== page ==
For that reason, special small inverters are used for solar facades which connect two panels in parallel rather than many panels in one serial string. This keeps the DC voltage fairly low, thus strongly reducing the risk of voltage surges or electrical arcs near the panels. It also makes sense to use so-called DC optimisers or panel inverters. Connecting solar facades to conventional string inverters is usually not possible. Because of the wiring of the panels, it is necessary to consult a competent specialist when planning a solar facade. (back to top)
Another neat idea: Rather than planning the power electronics as serial panel strings, do it for each solar panel individually. This keeps the voltages and currents much lower and more manageable. For instance, putting the power converters close to the panels makes it possible to optimise the yields from individual solar panels or from two connected ones, which can produce up to 30 percent more capacity. Because the panels are no longer connected as strings, negative effects from shading, manufacturing tolerances or the different orientation of the solar panels can be dealt with much better. Solar facades are often very fragmented or a rooftop generator consists of small, isolated or different panels. In that case, the DC optimisers convert the DC voltage from the panels to a specific value. All optimisers are then connected in a string, which in turn is hooked up to the inverter. All it still does is the DC-AC conversion. MPP tracking or safety electronics are integrated within the thin DC optimiser. So-called smart panels already have the DC electronics included as part of the panel connector. Utilising DC optimisers considerably reduces the planning effort in the case of challenging roofs or solar facades. If they get disconnected from the inverter, each panel is immediately switched off. This significantly increases the safety of the installation in case of accidents or damage. (back to top)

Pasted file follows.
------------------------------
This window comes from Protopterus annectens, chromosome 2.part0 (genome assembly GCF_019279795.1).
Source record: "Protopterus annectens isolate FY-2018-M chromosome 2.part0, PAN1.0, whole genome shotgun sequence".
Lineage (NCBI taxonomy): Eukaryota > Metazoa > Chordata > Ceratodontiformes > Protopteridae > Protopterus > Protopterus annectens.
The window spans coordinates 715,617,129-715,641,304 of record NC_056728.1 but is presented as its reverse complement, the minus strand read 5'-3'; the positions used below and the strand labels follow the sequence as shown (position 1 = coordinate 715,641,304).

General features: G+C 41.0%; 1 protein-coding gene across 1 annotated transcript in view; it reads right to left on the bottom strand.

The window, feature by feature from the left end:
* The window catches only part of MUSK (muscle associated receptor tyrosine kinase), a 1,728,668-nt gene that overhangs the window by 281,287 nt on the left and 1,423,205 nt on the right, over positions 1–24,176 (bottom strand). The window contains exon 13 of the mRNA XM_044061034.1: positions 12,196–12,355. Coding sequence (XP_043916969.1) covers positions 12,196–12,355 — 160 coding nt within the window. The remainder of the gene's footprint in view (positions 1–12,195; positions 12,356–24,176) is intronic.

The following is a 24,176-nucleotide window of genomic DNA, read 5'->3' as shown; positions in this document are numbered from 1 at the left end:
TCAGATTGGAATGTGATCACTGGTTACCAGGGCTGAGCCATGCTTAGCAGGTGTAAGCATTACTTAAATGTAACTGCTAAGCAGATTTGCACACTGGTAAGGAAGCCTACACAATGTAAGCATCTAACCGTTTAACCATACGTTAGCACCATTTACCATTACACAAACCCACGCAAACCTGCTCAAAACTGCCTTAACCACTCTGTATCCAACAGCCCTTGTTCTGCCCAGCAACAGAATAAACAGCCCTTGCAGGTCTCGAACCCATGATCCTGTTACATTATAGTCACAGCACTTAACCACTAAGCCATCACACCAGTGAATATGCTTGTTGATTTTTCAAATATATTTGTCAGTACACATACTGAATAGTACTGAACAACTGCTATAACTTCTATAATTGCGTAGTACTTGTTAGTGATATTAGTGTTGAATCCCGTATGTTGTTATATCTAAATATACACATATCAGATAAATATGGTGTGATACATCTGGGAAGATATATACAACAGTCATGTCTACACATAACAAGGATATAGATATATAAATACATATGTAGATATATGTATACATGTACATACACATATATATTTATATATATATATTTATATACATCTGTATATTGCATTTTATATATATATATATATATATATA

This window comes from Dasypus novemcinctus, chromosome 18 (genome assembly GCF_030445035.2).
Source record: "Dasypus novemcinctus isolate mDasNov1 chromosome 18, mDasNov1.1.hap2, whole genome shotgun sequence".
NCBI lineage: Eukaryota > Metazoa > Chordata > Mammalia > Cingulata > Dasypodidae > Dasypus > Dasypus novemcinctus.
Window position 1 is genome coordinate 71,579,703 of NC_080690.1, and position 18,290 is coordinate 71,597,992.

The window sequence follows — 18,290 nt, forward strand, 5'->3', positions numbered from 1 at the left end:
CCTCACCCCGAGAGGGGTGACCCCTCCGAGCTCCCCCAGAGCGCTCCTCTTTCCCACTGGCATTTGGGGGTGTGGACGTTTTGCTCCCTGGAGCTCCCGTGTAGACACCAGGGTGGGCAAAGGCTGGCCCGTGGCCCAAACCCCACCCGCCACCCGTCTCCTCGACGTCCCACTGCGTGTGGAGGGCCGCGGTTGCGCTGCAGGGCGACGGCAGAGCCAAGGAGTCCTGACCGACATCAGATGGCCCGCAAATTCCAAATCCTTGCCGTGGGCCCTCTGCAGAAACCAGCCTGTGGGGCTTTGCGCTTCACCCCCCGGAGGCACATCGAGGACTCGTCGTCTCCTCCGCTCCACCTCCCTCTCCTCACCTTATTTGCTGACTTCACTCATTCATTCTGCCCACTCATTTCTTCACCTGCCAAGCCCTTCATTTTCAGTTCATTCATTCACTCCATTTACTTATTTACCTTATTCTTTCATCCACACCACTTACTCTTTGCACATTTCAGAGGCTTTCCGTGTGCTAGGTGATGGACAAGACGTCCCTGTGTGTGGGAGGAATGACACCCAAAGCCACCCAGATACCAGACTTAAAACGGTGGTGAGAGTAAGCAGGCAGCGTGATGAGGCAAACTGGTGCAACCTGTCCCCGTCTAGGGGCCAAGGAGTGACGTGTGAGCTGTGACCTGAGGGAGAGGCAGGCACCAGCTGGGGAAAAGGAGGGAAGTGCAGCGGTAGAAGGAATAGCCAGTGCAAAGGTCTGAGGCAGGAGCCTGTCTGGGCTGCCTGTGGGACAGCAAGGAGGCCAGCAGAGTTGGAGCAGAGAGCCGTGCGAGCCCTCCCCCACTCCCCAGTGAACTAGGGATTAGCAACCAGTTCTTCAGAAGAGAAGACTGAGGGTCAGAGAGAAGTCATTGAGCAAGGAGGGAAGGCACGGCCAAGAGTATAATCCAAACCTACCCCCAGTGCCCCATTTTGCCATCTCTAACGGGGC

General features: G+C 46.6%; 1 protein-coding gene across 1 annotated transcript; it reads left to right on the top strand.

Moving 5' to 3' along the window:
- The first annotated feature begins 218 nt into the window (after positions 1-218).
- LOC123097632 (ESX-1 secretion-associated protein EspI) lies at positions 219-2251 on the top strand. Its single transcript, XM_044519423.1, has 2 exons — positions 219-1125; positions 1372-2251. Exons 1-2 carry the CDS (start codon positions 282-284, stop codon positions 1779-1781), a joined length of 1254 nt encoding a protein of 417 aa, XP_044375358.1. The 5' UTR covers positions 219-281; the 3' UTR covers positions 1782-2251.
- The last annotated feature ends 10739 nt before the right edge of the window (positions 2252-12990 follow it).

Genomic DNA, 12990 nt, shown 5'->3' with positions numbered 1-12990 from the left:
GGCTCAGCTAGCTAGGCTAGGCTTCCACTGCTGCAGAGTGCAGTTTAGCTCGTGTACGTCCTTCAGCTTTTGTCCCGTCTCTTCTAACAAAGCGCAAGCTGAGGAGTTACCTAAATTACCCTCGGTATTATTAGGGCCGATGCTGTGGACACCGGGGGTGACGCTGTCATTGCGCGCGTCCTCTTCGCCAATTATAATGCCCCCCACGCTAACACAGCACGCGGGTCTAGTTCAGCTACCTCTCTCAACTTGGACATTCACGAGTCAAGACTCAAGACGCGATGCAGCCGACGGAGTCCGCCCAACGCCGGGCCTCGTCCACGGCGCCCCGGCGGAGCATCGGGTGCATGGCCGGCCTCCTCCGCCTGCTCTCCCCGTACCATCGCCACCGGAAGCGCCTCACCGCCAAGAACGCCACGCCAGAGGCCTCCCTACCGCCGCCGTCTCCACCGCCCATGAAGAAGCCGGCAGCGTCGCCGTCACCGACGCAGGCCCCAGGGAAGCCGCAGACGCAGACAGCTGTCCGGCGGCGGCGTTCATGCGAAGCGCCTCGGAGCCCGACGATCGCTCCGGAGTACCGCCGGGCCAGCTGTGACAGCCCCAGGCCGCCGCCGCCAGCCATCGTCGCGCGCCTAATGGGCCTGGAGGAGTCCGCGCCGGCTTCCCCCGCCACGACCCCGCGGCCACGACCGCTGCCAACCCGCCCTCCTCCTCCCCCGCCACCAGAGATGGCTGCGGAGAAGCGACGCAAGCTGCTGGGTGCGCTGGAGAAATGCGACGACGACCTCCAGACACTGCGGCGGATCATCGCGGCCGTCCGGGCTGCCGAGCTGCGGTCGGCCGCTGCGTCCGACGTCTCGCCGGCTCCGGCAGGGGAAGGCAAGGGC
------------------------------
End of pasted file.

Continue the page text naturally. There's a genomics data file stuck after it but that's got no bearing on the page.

7. Inverter dwarfs for individual solar panels (AC panels)
It would be even more consistent to have the AC conversion happen directly by the solar panel. This is known as panel inverters which produce alternating current. Some experts call them AC panels. The downside is their high cost. AC conversion is the most expensive component of the power electronics and having it at each panel increases the necessary investment compared to string installations or DC optimisers. Also, the panels produce 220 volts AC, compared to the 31.5 volts of a DC optimiser. There is a greater risk of a dangerous electric shock in case faulty wiring. And: Alternating current does not work well with lead or lithium storage batteries, which are charged up by direct current.
The advantages: None of the DC wiring is necessary, as the solar panels can directly supply AC power to the consumers. The alternating current from the solar panels is collected in a ring circuit. However, before it can be connected to the grid, it needs to be synchronised to the grid frequency, usually through small control units. (back to top)